And one of the big points there was that it required third parties. So someone posted something on my website that turned out to violate a copyright of Warner Brothers, well, under that, I could be held liable for this. Warner Brothers could take action, legal action against me. As it stands now, if I have material that violates their copyright, it's incumbent on Warner Brothers to go, "Oh, you have to take this down."
And then I have, you know, it's a reasonable time period to take it down.
BILL MOYERS: So is this why you wrote the other day, "This could make … Google, Facebook, and indeed anyone with a website into a copyright cop"?
DEAN BAKER: Exactly.
BILL MOYERS: But this is the paradox to me, I mean, as you've just said, stronger copyright and patent protection is the very opposite of free trade. They involve government interference and intervention in the market. They restrict competition. They lead, as you've just said, to higher prices for consumers. How can you describe this as a free-trade agreement?
YVES SMITH: I think the free trade idea is what's being used to bully a lot of the countries into it. That if you're not part of this deal, you'll somehow be left on the outside. You know, there's a big argument apparently in Japan about this right now, that Japan is one of the late joiners to the negotiations.
And some groups in Japan have started objecting. And the government's saying, "Well, if we don't participate, you know, everybody else will be in and we'll be out." So that's the leverage that America is apparently using to try to get people on board
DEAN BAKER: But this is really important to point out it isn’t free trade. You know, if you look at the actual trade barriers that exist between the United States and these other countries, at this point, they're almost all very small. You know, if you have a tariff of one percent or two percent, you know, the things like that, it really doesn't matter whether it's there or at zero.
So what this is really about is, you know, these sorts of, in many cases, provisions increasing barriers or restricting the ability to have environmental regulations, health and safety regulations. That's what it's really about, trade’s really peripheral.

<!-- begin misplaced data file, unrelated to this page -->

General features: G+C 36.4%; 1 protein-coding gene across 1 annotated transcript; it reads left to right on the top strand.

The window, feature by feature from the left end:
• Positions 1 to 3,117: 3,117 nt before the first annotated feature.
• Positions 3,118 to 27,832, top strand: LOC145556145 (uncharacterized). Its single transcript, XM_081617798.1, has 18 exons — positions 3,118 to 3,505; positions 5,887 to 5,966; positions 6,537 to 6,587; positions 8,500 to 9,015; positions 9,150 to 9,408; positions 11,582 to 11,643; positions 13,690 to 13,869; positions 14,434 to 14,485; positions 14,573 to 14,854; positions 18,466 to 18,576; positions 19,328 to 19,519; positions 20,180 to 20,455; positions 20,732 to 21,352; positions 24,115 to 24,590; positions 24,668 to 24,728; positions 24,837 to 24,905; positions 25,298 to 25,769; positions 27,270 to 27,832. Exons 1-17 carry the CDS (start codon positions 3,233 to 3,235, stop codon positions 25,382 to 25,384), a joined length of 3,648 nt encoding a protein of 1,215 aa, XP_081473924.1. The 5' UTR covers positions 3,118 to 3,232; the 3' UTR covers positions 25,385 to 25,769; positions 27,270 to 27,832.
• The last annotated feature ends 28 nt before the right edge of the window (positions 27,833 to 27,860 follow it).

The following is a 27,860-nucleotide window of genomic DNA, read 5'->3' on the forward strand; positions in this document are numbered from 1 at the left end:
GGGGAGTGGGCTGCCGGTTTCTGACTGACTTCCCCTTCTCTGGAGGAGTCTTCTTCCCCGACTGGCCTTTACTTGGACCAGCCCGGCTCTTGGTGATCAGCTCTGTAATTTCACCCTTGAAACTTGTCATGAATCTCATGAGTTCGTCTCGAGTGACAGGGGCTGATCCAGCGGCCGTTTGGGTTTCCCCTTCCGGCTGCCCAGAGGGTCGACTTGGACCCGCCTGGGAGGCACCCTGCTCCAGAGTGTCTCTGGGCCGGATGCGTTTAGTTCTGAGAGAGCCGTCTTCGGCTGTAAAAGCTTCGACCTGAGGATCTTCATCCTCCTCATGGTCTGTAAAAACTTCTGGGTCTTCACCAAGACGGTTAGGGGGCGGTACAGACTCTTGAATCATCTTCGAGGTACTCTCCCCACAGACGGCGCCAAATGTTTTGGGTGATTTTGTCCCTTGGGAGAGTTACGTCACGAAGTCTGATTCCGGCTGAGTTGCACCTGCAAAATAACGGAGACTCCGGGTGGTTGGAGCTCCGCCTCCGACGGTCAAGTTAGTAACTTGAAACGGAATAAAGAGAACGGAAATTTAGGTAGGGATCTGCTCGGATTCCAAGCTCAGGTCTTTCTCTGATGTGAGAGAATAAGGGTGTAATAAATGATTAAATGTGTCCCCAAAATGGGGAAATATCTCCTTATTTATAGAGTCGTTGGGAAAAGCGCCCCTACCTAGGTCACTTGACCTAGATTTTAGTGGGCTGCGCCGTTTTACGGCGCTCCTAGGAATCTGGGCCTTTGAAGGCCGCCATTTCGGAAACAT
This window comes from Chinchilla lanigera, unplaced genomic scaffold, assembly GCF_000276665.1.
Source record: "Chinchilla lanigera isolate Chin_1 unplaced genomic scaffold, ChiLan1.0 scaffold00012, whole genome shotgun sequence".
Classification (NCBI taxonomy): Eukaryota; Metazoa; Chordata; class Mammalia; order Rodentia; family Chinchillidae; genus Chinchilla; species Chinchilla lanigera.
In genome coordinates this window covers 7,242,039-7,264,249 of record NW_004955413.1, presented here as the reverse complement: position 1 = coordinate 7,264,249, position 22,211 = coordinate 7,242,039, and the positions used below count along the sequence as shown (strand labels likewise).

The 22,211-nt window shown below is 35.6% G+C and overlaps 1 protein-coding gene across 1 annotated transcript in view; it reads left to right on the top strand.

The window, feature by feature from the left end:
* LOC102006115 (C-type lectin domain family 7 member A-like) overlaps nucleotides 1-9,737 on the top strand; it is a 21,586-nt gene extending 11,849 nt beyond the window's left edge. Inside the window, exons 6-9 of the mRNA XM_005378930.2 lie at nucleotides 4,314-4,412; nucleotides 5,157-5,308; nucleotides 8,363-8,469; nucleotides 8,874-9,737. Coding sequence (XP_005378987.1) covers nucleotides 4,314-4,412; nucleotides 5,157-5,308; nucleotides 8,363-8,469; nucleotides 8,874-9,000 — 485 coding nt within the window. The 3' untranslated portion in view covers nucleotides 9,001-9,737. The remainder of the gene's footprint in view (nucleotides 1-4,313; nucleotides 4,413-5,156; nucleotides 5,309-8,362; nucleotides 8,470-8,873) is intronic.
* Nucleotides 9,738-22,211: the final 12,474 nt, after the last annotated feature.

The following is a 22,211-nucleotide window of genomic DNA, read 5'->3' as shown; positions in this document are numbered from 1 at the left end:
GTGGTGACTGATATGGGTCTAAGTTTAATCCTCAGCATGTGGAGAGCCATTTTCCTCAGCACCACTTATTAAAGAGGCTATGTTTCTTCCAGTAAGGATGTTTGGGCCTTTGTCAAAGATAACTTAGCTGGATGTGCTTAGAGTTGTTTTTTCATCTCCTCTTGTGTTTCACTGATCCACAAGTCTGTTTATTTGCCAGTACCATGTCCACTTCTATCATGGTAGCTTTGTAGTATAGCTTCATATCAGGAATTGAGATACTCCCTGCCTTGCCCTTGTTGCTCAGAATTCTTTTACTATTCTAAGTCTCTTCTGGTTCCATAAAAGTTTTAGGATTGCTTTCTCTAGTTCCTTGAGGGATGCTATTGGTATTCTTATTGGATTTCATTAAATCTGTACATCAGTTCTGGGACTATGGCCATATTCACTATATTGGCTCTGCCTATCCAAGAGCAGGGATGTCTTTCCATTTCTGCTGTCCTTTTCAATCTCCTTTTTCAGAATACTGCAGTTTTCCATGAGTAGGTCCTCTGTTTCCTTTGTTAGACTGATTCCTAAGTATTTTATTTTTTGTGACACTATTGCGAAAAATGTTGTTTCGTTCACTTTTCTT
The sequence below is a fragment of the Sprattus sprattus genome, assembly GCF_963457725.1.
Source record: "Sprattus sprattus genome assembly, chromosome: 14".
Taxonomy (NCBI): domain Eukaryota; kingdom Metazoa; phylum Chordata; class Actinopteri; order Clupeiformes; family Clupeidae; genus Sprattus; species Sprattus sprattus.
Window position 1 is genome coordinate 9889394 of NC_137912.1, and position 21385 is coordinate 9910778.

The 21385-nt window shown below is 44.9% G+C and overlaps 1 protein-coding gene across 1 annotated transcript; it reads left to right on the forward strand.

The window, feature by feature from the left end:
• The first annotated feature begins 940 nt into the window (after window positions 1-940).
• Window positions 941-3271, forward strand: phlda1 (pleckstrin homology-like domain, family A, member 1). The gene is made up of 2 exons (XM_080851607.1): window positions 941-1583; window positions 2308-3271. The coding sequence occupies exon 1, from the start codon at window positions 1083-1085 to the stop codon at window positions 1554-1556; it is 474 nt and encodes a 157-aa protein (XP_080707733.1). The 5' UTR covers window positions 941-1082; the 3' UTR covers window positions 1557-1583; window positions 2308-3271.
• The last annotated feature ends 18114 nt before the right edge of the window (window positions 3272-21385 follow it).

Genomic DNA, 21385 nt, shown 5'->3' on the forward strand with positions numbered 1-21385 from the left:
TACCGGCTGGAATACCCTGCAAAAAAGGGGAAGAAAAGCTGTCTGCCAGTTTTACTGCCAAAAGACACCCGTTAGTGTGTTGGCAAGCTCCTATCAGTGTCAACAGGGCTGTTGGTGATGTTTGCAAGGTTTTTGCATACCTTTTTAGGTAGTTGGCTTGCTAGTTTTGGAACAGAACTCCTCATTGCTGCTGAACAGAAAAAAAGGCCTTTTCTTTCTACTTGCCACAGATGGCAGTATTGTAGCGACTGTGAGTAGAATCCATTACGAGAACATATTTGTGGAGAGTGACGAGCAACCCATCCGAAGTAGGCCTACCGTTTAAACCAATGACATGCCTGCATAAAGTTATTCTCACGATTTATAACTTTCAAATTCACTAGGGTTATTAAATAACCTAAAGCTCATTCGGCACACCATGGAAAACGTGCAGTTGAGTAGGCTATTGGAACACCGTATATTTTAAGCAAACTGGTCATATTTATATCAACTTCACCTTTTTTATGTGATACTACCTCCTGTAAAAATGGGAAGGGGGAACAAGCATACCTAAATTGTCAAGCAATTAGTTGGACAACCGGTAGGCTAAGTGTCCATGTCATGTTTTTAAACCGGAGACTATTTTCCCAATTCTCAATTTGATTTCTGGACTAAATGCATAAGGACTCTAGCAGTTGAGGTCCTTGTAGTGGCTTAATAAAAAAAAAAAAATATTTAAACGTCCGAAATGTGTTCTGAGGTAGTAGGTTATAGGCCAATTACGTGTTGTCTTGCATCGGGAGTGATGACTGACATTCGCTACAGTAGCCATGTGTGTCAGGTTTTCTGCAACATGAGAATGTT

YVES SMITH: That's how this works in combination with the secrecy provision. It's free trade because nobody knows otherwise.
BILL MOYERS: What is your greatest concern about this?
YVES SMITH: I think the drugs one is my biggest one. And the second one, frankly, is financial services. Because this would also basically make a lot of financial services regulation that we now have pretty much impossible. It would force--
BILL MOYERS: How so?
YVES SMITH: It would force everything-- well, apparently financial services is one of the chapters. And so again, it would lead to a race to the bottom, that any country, that any signatory to the pact could say, "Gee, you know, X, Y, Z country has weaker regulations. You know, you're hurting us by making us adhere to this higher standard." And in particular, and another sort of interesting conflict is that one of the things that it rules out is capital controls.
Now, historically, people used to say that, you know, again, the sort of simpleminded idea that capital controls weren't such a good thing.
And now the IMF has come around and has said that capital controls, you know, certain types, are actually desirable. Chile and Malaysia had them both going into the crisis, and they did better than a lot of other countries as a result of having them. But that in fact may be one of the things that makes a steel founder, that some of the countries that have them and like them, are objecting to the faculties that are included in the pact.
BILL MOYERS: Is it conceivable to you that this could affect the enforcement of Dodd-Frank, which was ostensibly passed to prevent another great crash like 2008? Could this affect the enforcement of Dodd-Frank?
YVES SMITH: Yeah. No, I mean, certainly the derivatives regulation, and I would expect the capital levels. There's no--
BILL MOYERS: How? How would that work?
YVES SMITH: The first language in both these deals goes something along the lines with, "All signatories are required to make their laws and regulations conform to the standards of this agreement." They are literally required to make their nation-based laws subordinate to the terms of these agreements. And again, we don't know exactly what's in them. But the whole notion is that they are to permit very liberalized capital flows and minimal restrictions. So like, Dodd-Frank basically is inconsistent with that.